The problem with this latest argument is that Turkey’s ‘normalisation’ of relations with neighbours also seems to include Israel, US bosom-buddy, who can, in the eyes of the American government, do no wrong.

So what’s really going on? First up, many of the apparent contradictions in Turkey’s international relations cease to look like contradictions if you assume that the aim of the government is to modernise the country while remaining non-aligned; to have good working relations with its neighbours while looking after the interests of its own people first.

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Is this really how they see themselves?

Second, commentators and the liberal chattering classes in the West have difficulty grasping the concept that ‘Islamic-rooted’ parties in the Middle East and elsewhere are often populist, trying to pursue policies that they generally associate with non-religious, left wing, socialist political movements.

If you’re confused, let me try to straighten it out for you. The long-standing American position has been, and remains, that if you’re not with us, you’re against us. Non-alignment is not comprehensible and not acceptable. Populist governments in developing countries often espouse policies that serve their own national interest, bringing them into conflict with United States’ commercial interests. It follows that America will do its best to bring about regime change whereby a more sympathetic local will lead his/her country on the road to righteousness.

However, things are not as simple as they once were. Direct military intervention attracts unwelcome publicity, and carries no guarantee of success. The Bay of Pigs invasion of Cuba, and the Vietnam War are examples that spring to mind. The preferred technique in recent years has become economic carrot-and-stick coupled with undercover infiltration and encouragement of revolt from within.

Iran is a good example. In 1952, a democratically elected prime minister sidelined the Western puppet Shah and attempted to nationalise the country’s oil industry. Encouraged by Britain, the United States government used its CIA to overthrow the Mossadegh government and reinstall the Shah. Economic carrots supported the Shah’s government and a small socio-military elite for twenty-seven years – until they were overthrown by a populist uprising. Led by who? America’s beloved Ayatollah Khomeini. But who had empowered him? The downtrodden people of Iran who saw radical Islam as the only force capable of uniting them and ridding the country of foreign intervention and Western puppet rulers – ie the anti-American Khomeini monster was created by America itself!

What about Egypt? The Arab Spring of 2011 saw a populist uprising overthrow the US puppet Hosni Mubarak, who had ruled in Egypt for 29 years, maintaining friendly relations with Israel while building the world’s tenth largest military with US support, and kept the majority of his people in poverty while surrounding himself with a supportive socio-economic elite minority. Same game. Egypt’s first democratic election quite naturally, in a 99% Muslim country, tossed up an ‘Islamic-rooted’ president. Suddenly the Egyptian economy turned to pea soup (surprise, surprise!) and Mohammed Morsi was overthrown by a ‘populist’ uprising that everyone but America recognises was a military-sponsored coup.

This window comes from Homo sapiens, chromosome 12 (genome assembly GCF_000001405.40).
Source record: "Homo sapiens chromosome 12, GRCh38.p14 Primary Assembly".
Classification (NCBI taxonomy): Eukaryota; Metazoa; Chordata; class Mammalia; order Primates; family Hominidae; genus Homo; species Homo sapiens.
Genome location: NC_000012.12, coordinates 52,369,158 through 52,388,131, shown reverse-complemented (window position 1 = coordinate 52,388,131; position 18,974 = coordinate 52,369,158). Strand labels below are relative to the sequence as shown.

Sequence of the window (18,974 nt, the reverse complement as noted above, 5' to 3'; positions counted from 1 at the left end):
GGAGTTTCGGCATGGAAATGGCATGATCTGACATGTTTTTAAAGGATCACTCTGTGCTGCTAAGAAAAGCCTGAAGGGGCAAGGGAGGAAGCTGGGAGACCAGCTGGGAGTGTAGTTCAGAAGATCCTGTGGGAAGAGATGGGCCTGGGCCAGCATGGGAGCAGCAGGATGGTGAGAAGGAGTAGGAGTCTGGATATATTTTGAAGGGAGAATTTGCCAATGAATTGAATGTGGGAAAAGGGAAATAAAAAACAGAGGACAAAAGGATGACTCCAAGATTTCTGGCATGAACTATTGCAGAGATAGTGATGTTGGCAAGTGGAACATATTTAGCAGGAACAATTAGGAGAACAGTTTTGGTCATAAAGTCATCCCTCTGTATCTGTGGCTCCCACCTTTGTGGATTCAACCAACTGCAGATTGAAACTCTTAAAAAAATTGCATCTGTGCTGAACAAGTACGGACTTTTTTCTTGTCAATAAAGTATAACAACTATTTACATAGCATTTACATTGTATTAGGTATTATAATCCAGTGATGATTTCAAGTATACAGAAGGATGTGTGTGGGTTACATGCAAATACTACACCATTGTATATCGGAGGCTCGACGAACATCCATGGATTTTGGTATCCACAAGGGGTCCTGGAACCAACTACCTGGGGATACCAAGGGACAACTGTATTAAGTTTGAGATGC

On to Turkey. Since the beginning of the republic in 1923, Turkish governments have looked Westward for inspiration. Through the Cold War the country was on the front line between NATO and Soviet USSR. The United States had military bases with nuclear weapons sited within Turkey’s borders. In spite of that, the Western alliance has played the country for its fool. The carrot of EU membership is constantly held out, as incentive and threat – and always withdrawn. Turkey has been condemned internationally for its quite justifiable action in Cyprus, and held accountable for the sins of the Ottoman Empire, while being given little or no credit for its exemplary achievement in creating a fusion of secular Islam, modernisation and democratic republicanism.

Not so long ago Turkey’s government was mocked for pursuing a foreign policy aimed at ‘zero problems with neighbours’. It went bad for a while, but they haven’t given up, and I admire them for that. What’s the alternative? Historically the Ottoman Empire fought many wars with Russia and Persia (Iran). The mutual benefits of sound diplomatic relations and commercial trade seem like better options. The Muslim people of this country have had good relations with their Jewish neighbours for centuries. Why should they allow a small spat to poison that permanently? Turkey’s AKP government had a working relationship with Assad in Syria before the civil war broke out – since when millions of refugees have streamed across the border, creating an economic and social tragedy. Probably many of those people would prefer to go home, if that were possible. Certainly Europe doesn’t want them. If a local solution can be found, maybe that’s the best thing, who knows? Turkey allows the United States a military presence at Incirlik, but they reserve the right to say how and when the base will be used – or not used, as they did in 2003 when George Dubya invaded Iraq. I understand there were a few Americans who didn’t fully support Bush’s action there.

So is the Turkish government against America? I don’t think so. They would like to be friends, in my opinion, but they do not want to be mindless puppets of a foreign power whose only interest seems to be maintaining the non-negotiable way of life of a small minority of its own people. Who was behind Friday night’s attempted coup in Turkey? I don’t know, but I have my suspicions.